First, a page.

Protect Your Pet Dog From Alcohol Poisoning

Yes, there is such a thing as alcohol poisoning and our pet dogs are very susceptible to it. Even though dogs have an instinct that warns them against consuming alcohol, sometimes their own curiosity, circumstances, and tastes acquired over time can conspire against them and they can ingest alcohol. The problem is that even a small dose of alcohol in the body can be very harmful for a dog; the problem only gets exacerbated if it is a small breed like Pomeranian or Chihuahua.

Foodstuff such as eggnogs and rum cakes contain alcohol, they smell good and taste good as well. We would be seriously guilty of ignorance if we feed crumbs and leftovers from such dishes to our dogs.

Hard liquors should be kept away from the reach of dogs. Even alcoholic drinks with low alcohol content such as beer, cocktails, and various liqueurs contain enough alcohol to cause damage to a dog’s system. Raisins and grapes do not agree with many canine breeds, so there is little chance of a dog’s system accepting wine made from grapes. Certain drinks can also contain artificial sweeteners such as xylitol; these are also harmful for your dog. Medicines contain alcohol too; keep the medicine chest out of the dog’s reach.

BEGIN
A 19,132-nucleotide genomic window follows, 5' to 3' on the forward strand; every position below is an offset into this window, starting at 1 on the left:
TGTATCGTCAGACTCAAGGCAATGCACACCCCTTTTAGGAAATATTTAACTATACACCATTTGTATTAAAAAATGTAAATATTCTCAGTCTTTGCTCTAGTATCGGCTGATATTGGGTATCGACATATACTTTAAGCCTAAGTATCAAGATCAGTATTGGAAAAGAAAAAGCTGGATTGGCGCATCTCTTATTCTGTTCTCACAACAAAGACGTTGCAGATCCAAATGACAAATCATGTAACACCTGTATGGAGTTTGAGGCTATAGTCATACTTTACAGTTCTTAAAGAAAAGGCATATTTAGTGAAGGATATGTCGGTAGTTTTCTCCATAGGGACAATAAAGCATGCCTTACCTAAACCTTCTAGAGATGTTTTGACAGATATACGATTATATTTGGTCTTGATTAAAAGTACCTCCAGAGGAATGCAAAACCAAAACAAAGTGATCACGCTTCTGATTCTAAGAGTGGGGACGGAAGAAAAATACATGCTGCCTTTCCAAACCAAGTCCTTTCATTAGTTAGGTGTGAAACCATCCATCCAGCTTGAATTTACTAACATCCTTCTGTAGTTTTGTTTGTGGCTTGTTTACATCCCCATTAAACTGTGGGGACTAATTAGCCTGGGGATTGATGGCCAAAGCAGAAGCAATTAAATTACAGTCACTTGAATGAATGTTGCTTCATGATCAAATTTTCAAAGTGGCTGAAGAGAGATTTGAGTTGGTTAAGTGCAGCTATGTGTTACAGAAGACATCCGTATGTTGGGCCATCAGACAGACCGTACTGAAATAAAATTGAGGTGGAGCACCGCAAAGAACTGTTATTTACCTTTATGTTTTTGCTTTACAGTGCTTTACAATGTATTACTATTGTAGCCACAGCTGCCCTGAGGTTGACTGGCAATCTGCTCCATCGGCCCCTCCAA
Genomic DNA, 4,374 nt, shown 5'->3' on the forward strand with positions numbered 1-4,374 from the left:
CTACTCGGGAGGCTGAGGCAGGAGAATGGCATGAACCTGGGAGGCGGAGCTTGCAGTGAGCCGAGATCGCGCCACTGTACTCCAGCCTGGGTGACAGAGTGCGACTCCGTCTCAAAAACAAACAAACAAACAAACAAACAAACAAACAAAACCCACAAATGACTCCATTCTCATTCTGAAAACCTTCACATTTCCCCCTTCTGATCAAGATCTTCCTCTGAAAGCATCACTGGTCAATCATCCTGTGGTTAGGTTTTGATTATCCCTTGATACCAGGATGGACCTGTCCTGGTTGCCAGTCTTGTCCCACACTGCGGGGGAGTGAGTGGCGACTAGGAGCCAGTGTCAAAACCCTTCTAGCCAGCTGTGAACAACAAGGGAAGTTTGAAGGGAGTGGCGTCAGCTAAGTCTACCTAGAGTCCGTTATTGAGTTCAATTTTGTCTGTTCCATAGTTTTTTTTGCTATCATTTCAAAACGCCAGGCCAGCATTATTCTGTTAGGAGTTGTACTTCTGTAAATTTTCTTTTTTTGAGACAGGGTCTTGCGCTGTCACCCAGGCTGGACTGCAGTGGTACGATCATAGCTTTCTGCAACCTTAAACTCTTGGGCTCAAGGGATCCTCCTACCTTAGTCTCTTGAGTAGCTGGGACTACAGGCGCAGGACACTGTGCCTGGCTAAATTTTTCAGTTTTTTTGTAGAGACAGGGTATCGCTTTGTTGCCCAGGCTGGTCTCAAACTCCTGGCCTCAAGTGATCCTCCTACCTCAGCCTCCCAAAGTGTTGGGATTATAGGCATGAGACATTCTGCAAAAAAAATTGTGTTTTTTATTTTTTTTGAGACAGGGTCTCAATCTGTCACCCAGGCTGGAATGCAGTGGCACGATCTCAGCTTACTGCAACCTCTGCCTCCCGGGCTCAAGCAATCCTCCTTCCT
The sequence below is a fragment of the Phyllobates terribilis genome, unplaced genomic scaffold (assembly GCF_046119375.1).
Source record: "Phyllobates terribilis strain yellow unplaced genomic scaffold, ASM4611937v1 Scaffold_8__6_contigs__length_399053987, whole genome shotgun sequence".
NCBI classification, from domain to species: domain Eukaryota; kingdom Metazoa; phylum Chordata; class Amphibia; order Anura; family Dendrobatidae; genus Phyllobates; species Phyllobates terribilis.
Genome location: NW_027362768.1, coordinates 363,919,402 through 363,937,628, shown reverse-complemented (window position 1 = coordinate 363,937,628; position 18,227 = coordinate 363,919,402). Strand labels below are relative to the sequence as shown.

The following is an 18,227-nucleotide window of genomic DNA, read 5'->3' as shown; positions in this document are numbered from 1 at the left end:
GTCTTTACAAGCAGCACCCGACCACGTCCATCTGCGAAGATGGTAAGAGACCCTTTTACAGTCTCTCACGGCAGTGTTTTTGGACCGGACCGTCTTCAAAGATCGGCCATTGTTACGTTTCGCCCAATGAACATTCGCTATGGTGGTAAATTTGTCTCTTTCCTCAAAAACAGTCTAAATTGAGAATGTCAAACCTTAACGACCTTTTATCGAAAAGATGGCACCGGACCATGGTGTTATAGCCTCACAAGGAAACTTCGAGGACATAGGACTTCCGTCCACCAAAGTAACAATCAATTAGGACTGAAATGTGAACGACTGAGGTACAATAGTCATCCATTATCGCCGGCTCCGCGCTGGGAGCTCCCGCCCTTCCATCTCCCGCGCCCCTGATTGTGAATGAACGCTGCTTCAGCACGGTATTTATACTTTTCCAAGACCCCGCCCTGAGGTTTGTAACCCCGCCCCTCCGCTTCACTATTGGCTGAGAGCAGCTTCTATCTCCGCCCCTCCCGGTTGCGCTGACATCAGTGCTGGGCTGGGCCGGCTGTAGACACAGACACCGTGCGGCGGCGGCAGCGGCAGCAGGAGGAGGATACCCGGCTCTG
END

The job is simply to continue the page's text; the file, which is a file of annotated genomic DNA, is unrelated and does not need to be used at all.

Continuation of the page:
So as you can see, the issue is that there are too many tasty eatables and drinks that contain alcohol. Something as innocuous as fermented dough if ingested by your dog can lead to alcohol poisoning. It’s not easy to maintain a watch over Rover continuously. The correct thing to do is to be informed about food items that contain alcohol and keep them out of your pet dog’s reach. Keep the kitchen off limits for your pet dog. Clean up the table and the ground after eating even if the food was non-alcoholic in nature. It’s a matter of maintaining discipline as a pet parent and not letting your pet dog fall into the bad habit of picking up scraps and leftovers.

Dogs are also known to lap up from glasses so any unfinished drinks within your dog’s reach are asking for trouble.

If the animal has ingested alcohol, it will show symptoms such as difficulty in breathing and lethargic behavior. Because these symptoms can indicate other conditions as well, the vet will first try to determine the cause. If you can smell alcohol in the dog’s breath or have seen the animal consuming alcohol, then you know the cause and should call the vet immediately.

The amount of alcohol consumed will determine how fast the symptoms manifest; the size of the dog and whether the alcohol was consumed on an empty stomach are factors that will affect the animal’s resistance to the alcohol overdose.

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